The Chicago Fed’s National Activity Index (CFNAI) printed this week. The CFNAI is among my favorite indicators that no one seems to follow (though it is covered monthly by Calculated Risk and usually David Rosenberg). It is an amalgam of 85 distinct economic indicators that gives a very accurate read on the economy. The folks in Chicago tell us to focus more on the three month moving average than the month-to-month number, and tell us further that, “When the CFNAI-MA3 value moves below –0.70 following a period of economic expansion, there is an increasing likelihood that a recession has begun.”
So, where are we as of this month’s print? Try -0.60, a mere 10 bps from what is likely recessionary terrain:
Source: Chicago Fed. Red line denotes likely recession threshhold.
I’ll outsource the commentary to Rosie (while noting for the record that I’d Tweeted about this in advance of his piece, lest I be accused of appropriating his work):
Note that the worst we got last summer was -0.28 so indeed, this is a different “soft patch” and perhaps a more pernicious one than we experienced in last year’s “head fake.” Also note that we hit -0.60 on the CFNAI index in January 2001 and March 2008, both times the major equity indices were off the highs but still close enough to be keeping the bull market psychology alive. Only in December 1991 and in April 2003 did we slip to -0.60 and actually not slip into contraction mode in the real economy; however, the former was still very close to the prior recession so it wasn’t even clear at that point that it was over; the latter was all about the Iraq war and proved temporary. It is debatable as to whether the similar move through -0.60 in July 1989 provided a false signal as it did lead the recession (again, a recession that nobody saw coming at the time) — at the very least it marked the nearing of the end for that long cycle of the 1980s and gave an early signal for investors to start trimming risk.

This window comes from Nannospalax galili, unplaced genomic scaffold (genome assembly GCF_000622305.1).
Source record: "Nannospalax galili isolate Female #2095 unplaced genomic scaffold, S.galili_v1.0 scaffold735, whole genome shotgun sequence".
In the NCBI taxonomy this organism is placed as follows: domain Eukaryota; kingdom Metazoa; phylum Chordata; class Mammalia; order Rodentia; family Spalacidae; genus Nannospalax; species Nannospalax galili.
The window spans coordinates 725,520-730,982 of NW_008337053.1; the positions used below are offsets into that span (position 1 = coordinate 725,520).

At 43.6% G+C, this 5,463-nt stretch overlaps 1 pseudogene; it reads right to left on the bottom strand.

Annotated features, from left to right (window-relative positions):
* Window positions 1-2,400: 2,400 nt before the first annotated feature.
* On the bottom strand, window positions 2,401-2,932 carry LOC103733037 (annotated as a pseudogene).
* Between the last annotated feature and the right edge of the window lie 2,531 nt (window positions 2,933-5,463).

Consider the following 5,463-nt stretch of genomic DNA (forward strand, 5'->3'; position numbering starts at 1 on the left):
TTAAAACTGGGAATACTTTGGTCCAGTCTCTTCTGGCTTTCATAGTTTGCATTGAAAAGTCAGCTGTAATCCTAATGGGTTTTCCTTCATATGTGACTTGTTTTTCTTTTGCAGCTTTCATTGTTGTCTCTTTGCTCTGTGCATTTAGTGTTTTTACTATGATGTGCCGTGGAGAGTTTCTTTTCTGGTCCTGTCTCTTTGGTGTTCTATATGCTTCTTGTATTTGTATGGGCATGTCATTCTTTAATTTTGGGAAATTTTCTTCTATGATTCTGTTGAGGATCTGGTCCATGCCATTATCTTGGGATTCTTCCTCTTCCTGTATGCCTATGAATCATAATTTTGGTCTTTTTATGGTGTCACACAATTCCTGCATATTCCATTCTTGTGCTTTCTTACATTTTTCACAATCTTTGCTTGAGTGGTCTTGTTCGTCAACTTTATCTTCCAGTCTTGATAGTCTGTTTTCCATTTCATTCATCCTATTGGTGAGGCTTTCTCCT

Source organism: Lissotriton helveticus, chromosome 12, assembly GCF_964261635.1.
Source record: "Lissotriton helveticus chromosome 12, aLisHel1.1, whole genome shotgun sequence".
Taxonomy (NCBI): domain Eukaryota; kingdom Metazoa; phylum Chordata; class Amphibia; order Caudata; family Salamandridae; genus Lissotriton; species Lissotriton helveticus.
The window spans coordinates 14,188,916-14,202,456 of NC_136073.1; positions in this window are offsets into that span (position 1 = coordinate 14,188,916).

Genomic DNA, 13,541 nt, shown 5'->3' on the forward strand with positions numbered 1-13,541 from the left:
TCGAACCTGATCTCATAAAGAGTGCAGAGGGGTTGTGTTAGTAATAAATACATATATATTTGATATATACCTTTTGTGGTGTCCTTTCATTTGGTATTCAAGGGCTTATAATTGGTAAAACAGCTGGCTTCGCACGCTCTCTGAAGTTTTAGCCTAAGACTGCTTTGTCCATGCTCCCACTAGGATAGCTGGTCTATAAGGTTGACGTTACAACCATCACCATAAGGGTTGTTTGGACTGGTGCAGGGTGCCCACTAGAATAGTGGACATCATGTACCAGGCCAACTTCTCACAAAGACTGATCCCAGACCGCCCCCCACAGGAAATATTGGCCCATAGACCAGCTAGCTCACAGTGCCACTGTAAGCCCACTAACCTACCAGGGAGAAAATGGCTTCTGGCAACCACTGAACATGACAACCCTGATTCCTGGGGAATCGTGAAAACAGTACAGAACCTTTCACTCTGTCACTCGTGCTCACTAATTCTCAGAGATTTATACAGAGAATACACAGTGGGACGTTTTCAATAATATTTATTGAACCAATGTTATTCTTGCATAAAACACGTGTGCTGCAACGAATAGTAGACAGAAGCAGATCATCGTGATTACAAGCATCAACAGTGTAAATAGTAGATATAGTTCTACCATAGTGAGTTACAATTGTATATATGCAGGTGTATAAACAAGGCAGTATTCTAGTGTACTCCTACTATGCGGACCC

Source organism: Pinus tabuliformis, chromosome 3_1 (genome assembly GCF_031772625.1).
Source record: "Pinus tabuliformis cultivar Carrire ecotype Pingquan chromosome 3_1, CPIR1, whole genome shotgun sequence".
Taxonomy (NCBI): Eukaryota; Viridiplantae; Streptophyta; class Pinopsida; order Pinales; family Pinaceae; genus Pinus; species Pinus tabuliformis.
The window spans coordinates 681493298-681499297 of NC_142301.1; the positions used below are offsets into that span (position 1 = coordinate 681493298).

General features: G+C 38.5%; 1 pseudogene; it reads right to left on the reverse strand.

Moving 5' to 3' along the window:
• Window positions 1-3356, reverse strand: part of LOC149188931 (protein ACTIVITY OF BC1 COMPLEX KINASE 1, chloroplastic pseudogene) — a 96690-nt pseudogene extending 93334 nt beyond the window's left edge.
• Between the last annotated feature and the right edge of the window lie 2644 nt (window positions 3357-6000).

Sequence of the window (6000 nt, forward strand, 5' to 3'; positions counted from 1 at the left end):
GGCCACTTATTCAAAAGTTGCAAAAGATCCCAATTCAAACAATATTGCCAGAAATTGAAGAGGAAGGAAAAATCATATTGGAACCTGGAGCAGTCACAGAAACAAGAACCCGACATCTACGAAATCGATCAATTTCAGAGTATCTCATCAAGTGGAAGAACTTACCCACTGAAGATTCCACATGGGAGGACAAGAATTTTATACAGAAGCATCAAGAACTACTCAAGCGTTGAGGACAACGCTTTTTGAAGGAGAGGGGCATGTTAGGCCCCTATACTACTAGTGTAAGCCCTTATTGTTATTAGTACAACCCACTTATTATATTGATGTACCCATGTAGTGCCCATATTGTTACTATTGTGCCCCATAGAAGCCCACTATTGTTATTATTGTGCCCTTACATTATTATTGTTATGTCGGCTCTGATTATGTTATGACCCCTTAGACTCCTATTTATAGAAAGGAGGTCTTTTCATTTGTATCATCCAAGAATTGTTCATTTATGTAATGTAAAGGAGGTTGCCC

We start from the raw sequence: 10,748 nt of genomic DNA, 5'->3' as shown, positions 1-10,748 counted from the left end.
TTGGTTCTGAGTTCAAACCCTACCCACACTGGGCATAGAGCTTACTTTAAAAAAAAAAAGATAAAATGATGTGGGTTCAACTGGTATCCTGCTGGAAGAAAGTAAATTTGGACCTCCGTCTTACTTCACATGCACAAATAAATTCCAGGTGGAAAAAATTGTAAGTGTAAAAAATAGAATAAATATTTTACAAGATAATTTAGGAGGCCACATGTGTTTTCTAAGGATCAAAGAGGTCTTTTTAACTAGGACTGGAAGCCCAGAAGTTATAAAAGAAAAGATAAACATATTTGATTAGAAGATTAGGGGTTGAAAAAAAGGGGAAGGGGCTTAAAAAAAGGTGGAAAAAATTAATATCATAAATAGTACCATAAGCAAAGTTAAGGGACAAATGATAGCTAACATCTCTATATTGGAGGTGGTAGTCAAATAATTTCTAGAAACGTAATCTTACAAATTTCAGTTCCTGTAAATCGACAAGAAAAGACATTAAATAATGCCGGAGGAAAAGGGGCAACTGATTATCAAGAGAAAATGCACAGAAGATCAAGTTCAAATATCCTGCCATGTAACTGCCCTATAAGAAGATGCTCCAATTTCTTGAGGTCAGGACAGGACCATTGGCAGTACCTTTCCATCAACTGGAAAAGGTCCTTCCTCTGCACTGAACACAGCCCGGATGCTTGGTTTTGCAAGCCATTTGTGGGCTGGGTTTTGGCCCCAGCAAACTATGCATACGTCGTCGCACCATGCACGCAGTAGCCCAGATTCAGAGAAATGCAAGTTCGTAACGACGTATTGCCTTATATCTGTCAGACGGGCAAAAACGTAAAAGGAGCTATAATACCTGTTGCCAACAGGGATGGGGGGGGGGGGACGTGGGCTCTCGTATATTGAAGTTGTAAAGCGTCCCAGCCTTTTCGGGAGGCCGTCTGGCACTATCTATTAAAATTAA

For the curious, next month’s print would have to be -1.09 to achieve a sum of -2.10 for three months (and hence a 3-mo ma of -0.70). While a drop from this month’s -0.46 to a -1.09 is rather large for this index, it is in the realm of historical experience. If I had to guess, I’d say we won’t hit the -0.70 three month moving average next month. But we are in dangerous territory to be sure.
Oh, and for the inflationistas in the audience, there’s this from the Chicago Fed:
When the CFNAI-MA3 value moves above +0.70 more than two years into an economic expansion, there is an increasing likelihood that a period of sustained increasing inflation has begun.
Translation: Don’t hold your breath.
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